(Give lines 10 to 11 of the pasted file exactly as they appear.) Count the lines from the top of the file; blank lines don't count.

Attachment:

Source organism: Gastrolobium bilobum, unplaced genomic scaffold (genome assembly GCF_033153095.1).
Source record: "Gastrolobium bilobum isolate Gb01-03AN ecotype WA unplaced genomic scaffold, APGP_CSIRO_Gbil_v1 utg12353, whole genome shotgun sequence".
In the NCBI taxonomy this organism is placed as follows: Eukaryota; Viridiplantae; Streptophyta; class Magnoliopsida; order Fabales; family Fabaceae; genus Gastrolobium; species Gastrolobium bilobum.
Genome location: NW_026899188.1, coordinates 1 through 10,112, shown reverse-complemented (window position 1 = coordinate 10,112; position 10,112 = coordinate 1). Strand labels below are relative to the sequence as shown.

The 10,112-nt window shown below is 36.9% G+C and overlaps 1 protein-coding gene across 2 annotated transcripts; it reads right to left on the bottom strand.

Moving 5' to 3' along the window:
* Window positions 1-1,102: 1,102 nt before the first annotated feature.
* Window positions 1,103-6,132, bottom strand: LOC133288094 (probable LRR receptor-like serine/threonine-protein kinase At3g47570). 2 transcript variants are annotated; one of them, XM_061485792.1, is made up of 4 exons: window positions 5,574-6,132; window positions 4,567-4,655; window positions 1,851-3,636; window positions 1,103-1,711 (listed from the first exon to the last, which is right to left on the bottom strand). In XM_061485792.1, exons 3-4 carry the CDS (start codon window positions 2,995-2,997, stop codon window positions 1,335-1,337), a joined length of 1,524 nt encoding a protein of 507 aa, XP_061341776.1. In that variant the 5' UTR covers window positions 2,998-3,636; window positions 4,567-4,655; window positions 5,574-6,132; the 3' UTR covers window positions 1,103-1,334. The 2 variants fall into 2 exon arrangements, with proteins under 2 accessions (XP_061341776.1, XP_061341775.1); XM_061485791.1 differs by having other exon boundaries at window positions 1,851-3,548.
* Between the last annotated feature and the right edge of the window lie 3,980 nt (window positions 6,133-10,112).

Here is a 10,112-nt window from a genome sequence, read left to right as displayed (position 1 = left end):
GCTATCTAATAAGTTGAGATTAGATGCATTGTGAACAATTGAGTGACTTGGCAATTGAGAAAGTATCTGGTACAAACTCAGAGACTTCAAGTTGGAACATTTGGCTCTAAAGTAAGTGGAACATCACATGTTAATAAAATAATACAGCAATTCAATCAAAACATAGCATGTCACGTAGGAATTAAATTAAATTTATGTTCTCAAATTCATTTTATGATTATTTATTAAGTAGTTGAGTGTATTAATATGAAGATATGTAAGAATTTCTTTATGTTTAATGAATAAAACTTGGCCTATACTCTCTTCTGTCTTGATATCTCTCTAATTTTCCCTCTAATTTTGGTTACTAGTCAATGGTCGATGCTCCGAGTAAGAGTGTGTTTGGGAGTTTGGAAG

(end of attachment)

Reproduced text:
Here is a 10,112-nt window from a genome sequence, read left to right as displayed (position 1 = left end):
GCTATCTAATAAGTTGAGATTAGATGCATTGTGAACAATTGAGTGACTTGGCAATTGAGAAAGTATCTGGTACAAACTCAGAGACTTCAAGTTGGAACATTTGGCTCTAAAGTAAGTGGAACATCACATGTTAATAAAATAATACAGCAATTCAATCAAAACATAGCATGTCACGTAGGAATTAAATTAAATTTATGTTCTCAAATTCATTTTATGATTATTTATTAAGTAGTTGAGTGTATTAATATGAAGATATGTAAGAATTTCTTTATGTTTAATGAATAAAACTTGGCCTATACTCTCTTCTGTCTTGATATCTCTCTAATTTTCCCTCTAATTTTGGTTACTAGTCAATGGTCGATGCTCCGAGTAAGAGTGTGTTTGGGAGTTTGGAAG